Strength in unity is their prescribed motto, hope
Growing up, we had a saying when we wanted to cross a busy street but couldn't catch a break from drivers. “C'mon,” one of us would gamely yell, while pulling the others onto the roadway, “there's safety in numbers!” OK, so I still do it on occasion and sometimes we shout, “There's strength in numbers!”
I'm sure it's not an original saying. Probably just a naïve children's adoption of an exhortation meant for “older people” things such as civil protests or other noble causes.
But it had its desired effect and taught us as children, whether deservedly or not, that if we just stuck together, we could change minds and get where we wanted to go.
It must be a sentiment similar to what a certain group of independent long-term care pharmacies has been thinking lately. Unless your name starts with Omni or PharMer and you're an LTC pharmacy provider, you aren't in any position to kick sand on anyone's blanket by yourself.
Until now, perhaps. The hope is that the newly formed Senior Care Pharmacy Coalition will be able to stand up for itself in the rough-and-tumble world of public policy and lawmaking. SCPC had its coming out the first week of January and with 30 member companies, which serve about 325,000 residents across 40 states, it already is turning heads.
Its hope is to stand up for the smaller independent LTC pharmacist, and better position all LTC institutional pharmacies against retail pharmacies — and against meddlesome pharmacy benefits managers (PBMs). The latter, as SCPC members see it, are basically just middlemen grabbing unfair amounts of government dollars at the expense of professional pharmacists and patients.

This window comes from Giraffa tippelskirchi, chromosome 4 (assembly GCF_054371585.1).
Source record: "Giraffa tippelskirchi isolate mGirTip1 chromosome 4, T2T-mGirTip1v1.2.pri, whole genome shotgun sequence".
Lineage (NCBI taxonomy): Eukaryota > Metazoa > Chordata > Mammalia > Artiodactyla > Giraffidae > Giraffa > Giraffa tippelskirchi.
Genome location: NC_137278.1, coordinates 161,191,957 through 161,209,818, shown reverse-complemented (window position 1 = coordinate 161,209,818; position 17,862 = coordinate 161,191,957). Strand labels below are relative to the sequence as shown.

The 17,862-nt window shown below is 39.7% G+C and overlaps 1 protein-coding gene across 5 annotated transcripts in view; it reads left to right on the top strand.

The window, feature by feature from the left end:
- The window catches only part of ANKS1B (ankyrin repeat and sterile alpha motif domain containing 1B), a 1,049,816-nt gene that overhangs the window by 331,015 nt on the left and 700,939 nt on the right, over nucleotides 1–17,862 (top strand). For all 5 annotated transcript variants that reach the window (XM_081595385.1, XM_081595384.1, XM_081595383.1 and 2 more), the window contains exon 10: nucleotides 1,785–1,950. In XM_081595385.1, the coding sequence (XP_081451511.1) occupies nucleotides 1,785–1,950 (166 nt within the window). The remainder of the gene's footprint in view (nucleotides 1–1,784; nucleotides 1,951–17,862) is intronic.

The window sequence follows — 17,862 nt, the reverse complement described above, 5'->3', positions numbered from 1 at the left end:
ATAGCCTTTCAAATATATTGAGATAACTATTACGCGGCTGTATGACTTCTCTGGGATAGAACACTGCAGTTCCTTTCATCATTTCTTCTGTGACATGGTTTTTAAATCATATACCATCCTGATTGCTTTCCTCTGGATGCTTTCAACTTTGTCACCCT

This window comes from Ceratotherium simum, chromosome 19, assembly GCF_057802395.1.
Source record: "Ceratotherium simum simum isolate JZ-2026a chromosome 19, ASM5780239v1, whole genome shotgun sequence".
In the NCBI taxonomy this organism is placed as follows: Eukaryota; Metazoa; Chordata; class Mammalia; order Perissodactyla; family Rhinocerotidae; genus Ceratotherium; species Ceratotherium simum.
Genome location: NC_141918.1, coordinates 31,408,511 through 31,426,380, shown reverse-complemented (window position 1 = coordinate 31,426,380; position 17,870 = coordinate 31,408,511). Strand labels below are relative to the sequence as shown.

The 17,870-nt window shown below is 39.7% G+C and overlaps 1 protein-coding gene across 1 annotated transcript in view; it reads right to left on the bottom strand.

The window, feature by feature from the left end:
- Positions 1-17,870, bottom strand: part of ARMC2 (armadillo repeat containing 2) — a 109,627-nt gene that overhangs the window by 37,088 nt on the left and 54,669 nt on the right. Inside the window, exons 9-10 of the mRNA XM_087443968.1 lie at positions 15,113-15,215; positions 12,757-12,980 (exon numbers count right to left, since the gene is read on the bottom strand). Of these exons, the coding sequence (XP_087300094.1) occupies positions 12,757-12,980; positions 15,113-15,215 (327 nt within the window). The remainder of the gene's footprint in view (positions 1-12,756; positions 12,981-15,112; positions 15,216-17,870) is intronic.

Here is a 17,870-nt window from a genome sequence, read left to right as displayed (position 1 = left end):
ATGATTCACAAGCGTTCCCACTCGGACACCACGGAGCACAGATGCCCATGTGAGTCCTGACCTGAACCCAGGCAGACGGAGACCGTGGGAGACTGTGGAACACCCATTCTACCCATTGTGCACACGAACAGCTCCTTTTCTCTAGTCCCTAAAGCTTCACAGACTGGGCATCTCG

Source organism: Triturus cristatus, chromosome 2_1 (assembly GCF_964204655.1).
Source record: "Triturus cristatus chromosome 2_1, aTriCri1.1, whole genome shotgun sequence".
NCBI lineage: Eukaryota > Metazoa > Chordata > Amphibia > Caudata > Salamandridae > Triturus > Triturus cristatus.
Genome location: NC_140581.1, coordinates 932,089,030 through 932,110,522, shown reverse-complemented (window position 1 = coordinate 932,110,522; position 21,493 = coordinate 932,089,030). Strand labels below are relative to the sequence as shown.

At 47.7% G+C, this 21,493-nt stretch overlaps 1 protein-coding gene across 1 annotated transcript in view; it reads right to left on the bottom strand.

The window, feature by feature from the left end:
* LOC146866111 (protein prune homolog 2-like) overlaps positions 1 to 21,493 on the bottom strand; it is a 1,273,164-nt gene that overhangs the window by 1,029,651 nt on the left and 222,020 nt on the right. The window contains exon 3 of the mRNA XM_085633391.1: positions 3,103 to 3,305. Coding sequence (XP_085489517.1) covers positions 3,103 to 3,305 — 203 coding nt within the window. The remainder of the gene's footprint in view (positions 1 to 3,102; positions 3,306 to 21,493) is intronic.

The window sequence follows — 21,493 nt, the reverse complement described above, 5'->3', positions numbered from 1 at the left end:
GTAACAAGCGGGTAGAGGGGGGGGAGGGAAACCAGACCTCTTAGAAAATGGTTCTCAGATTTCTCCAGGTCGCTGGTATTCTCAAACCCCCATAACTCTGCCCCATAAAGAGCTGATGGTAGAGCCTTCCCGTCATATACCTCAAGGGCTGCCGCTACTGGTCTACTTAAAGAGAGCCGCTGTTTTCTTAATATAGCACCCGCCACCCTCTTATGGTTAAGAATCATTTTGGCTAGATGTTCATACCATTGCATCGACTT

SCPC includes Guardian Pharmacy Services, Remedi SeniorCare, NeighborCare and others. Nos. 1 and 2 in LTC pharmacy services, Omnicare and PharMerica, hold about 50% of the market. But of approximately 1,000 other LTC pharmacies, none has as much as 2%, according to SCPC President and CEO Alan Rosenbloom. That's where the unity theme enters. A lone slim finger can be vulnerable. But a fistful of fingers? That's a different story.
Daily Dispensing Fees, so loved by pharmacy benefits managers? They're target No. 1. And Maximum Allowable Cost (MAC) pricing? Also on the hit list, Rosenbloom says.
Whether he and SCPC will be successful, we'll have to wait and see. But their odds have to be better now that they've pulled together.